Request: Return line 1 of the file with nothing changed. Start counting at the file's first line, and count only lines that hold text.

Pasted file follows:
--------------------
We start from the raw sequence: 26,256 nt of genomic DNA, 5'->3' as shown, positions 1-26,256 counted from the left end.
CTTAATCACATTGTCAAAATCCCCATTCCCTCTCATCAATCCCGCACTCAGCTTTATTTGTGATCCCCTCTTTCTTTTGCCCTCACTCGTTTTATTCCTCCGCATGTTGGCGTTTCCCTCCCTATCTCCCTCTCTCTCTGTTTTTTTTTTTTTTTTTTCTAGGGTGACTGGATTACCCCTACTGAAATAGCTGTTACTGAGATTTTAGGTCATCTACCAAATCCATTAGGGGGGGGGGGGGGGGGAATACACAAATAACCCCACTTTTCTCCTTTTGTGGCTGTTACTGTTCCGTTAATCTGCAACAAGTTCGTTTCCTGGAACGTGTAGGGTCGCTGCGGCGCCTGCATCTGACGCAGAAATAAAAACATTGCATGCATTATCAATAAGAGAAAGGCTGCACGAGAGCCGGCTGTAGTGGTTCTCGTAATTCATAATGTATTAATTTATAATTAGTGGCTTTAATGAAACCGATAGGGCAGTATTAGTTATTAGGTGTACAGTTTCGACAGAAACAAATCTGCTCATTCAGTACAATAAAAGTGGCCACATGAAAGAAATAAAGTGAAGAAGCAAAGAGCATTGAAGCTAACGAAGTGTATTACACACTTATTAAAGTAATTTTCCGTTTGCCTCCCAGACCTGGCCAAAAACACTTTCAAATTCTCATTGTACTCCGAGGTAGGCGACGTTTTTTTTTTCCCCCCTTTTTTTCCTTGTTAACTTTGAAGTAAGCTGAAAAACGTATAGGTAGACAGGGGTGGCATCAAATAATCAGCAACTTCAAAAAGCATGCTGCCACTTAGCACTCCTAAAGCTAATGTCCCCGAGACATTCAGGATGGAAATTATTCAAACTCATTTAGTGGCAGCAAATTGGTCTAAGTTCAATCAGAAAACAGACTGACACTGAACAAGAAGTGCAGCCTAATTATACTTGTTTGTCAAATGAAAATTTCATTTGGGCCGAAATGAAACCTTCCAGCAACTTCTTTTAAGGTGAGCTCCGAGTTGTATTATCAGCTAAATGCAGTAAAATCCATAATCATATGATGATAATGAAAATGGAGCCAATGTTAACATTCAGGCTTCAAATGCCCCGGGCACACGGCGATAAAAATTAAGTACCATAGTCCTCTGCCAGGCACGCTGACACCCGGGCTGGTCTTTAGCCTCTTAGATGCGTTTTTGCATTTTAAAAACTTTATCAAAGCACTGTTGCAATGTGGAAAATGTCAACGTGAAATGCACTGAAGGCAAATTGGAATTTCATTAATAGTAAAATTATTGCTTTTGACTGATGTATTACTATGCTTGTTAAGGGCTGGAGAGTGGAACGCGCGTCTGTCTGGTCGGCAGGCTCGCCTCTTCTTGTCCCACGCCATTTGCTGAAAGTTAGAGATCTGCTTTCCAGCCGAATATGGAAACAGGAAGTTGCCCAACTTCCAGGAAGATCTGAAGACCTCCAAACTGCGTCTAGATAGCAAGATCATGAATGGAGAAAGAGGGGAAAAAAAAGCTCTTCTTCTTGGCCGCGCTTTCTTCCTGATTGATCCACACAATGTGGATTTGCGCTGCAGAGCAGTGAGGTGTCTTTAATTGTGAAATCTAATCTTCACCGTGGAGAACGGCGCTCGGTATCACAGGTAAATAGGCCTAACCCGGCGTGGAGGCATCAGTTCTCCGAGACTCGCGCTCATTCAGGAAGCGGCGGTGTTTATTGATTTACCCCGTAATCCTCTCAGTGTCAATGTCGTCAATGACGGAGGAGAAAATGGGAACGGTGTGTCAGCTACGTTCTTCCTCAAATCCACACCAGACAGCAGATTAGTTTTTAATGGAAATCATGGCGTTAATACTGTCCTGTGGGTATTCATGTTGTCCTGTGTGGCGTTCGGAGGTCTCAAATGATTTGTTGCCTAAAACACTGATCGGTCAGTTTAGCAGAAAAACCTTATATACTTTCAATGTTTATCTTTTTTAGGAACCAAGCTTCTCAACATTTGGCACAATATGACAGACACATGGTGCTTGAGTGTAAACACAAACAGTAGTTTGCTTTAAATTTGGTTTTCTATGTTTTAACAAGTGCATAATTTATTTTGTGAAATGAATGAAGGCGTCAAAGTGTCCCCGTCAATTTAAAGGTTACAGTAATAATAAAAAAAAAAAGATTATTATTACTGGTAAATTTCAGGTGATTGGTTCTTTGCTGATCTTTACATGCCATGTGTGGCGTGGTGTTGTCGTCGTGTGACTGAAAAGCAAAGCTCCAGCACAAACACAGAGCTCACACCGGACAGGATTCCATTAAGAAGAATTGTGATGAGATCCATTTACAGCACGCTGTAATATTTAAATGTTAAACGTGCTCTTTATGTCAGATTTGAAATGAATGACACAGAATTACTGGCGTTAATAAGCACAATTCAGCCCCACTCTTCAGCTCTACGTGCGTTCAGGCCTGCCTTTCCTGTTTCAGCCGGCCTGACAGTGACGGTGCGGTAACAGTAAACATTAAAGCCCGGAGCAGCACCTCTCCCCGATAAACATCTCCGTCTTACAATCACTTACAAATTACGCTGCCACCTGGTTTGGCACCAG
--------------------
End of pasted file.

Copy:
We start from the raw sequence: 26,256 nt of genomic DNA, 5'->3' as shown, positions 1-26,256 counted from the left end.